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January 24, 2011

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Rise in workplace violence despite fewer victims

The number of violent incidents at work last year totalled 677,000, according to the 2009/10 British Crime Survey – a rise of 8 per cent on the previous year’s sum.

But despite the increase, fewer workers experienced an incident of violence – 318,000 compared with 327,000 in 2008/09. The figures are presented in an HSE analysis of work-related violence in England and Wales, based on findings from the 2009/10 British Crime Survey (BCS).

The fact that there have been fewer victims but a greater number of incidents could be attributed to a rise in the proportion of victims who experienced more than one incident of violence.

An estimated 43 per cent of all people assaulted or threatened at work were repeat victims – up from 36 per cent in 2008/09. A quarter experienced three or more incidents of workplace violence during 2009/10, and a further 17 per cent experienced two incidents.

When looking at the consequences of violence at work, the BCS found 37 per cent of total physical assaults at work – of which there were 310,000 – resulted in injury. This is a significantly lower proportion than in the previous year, in which 47 per cent of assaults resulted in injury of some kind.

The HSE concludes that the overall risk of being a victim of actual or threatened violence at work is low. As in 2008/09, the BCS indicates that 1.4 per cent of working adults were the victims of one or more violent incidents at work.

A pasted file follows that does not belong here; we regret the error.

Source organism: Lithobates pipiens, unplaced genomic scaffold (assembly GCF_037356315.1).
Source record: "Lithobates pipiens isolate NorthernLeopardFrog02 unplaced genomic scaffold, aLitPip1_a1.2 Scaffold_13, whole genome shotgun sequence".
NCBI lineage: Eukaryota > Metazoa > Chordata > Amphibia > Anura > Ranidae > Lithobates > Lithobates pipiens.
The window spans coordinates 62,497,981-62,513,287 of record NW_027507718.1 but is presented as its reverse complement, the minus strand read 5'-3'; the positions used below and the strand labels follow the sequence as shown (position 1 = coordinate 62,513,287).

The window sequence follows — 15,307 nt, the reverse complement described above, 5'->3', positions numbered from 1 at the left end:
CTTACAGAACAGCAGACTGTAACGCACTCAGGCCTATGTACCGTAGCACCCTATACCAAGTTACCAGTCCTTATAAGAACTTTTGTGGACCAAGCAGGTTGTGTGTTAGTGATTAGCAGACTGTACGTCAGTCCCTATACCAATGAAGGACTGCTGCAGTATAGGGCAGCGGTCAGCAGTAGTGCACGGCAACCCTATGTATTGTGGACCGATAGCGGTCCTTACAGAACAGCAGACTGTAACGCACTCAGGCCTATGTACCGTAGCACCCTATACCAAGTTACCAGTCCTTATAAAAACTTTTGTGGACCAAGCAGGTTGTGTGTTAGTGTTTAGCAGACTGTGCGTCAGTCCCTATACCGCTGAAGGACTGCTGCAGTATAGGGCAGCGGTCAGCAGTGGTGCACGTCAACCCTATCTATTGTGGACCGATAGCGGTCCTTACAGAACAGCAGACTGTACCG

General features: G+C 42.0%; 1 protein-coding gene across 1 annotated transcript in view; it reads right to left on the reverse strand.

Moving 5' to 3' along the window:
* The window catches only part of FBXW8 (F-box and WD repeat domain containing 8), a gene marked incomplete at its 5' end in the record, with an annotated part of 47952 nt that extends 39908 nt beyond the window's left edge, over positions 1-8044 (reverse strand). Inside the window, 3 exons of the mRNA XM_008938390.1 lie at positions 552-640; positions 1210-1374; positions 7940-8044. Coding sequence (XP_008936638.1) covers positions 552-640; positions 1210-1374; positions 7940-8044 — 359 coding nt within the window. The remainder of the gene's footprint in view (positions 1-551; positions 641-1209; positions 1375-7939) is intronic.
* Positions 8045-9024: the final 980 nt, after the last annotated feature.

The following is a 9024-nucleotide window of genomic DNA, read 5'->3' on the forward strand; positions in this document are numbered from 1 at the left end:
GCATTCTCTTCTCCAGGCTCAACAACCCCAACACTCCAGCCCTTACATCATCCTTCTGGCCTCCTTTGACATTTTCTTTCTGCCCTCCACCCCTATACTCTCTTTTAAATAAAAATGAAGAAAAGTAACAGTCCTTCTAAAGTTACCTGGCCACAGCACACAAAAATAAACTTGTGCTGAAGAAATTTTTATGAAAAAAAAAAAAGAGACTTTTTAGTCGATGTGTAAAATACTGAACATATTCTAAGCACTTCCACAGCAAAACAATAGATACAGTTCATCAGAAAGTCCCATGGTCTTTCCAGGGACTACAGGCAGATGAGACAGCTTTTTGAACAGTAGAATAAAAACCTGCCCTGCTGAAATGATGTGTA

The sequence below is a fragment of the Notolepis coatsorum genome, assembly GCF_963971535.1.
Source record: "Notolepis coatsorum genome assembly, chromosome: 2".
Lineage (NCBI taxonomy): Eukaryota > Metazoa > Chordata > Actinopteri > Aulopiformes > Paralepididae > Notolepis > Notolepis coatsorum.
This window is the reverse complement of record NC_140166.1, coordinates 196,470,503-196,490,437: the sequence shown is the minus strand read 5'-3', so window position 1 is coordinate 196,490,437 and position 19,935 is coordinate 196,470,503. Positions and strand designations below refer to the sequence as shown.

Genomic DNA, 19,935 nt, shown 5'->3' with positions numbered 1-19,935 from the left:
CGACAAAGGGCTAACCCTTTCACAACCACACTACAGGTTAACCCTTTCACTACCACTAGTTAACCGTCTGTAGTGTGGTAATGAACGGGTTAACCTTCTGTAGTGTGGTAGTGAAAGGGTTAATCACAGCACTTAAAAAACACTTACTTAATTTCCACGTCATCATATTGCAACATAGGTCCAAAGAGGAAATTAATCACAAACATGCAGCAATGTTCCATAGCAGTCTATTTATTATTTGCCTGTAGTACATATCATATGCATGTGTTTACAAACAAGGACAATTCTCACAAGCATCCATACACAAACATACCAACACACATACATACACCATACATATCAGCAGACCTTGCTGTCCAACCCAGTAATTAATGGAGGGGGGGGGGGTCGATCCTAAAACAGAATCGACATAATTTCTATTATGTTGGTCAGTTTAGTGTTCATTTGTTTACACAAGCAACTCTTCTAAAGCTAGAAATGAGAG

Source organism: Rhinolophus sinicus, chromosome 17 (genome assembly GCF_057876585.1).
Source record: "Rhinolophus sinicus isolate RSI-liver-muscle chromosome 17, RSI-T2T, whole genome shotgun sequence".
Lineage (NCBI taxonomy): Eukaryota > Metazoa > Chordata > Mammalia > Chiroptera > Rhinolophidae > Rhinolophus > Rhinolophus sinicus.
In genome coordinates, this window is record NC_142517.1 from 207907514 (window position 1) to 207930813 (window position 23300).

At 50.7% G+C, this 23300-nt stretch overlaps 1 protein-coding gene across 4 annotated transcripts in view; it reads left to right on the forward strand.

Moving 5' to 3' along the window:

The most risky occupations have not changed either, with 9 per cent of police officers – the group most at risk of attack – having experienced one or more incidents of actual, or threatened violence during the year. Others at risk include health professionals, at 3.8 per cent, and social-care professionals, at 2.6 per cent.

UNISON is calling for employers to enforce better safety measures to stop the growing number of repeat attacks and for tougher legal action to be taken against attackers.

The union’s general secretary, Dave Prentis, said: “It is shocking that hard-working health and social workers remain the top targets for assaults. They should not be fearing for their safety at the start of a shift.€

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